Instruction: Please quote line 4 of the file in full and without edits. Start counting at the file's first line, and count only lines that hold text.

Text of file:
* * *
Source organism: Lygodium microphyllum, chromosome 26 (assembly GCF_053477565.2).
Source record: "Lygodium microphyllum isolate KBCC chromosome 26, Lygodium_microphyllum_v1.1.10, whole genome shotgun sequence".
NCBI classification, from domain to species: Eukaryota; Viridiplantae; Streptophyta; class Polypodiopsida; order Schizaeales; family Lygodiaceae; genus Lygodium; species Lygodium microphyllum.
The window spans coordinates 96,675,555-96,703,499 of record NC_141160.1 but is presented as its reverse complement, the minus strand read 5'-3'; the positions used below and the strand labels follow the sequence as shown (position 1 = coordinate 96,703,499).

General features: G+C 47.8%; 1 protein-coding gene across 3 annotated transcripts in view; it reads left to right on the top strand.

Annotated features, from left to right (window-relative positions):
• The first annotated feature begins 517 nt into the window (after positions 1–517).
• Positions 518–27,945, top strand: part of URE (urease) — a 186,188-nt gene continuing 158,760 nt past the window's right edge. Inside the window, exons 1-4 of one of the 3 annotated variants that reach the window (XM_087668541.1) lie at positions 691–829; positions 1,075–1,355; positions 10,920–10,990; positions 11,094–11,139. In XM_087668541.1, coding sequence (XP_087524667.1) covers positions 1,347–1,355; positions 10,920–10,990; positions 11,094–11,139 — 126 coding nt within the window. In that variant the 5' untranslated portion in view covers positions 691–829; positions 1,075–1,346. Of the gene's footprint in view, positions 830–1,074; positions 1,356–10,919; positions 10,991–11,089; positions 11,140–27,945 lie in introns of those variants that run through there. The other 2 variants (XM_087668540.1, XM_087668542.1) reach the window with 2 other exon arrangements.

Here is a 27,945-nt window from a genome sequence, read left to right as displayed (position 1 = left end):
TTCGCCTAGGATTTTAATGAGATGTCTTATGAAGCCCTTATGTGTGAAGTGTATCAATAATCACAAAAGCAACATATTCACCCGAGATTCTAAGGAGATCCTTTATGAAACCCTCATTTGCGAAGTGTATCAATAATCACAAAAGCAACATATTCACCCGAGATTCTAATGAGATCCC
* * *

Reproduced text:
The window spans coordinates 96,675,555-96,703,499 of record NC_141160.1 but is presented as its reverse complement, the minus strand read 5'-3'; the positions used below and the strand labels follow the sequence as shown (position 1 = coordinate 96,703,499).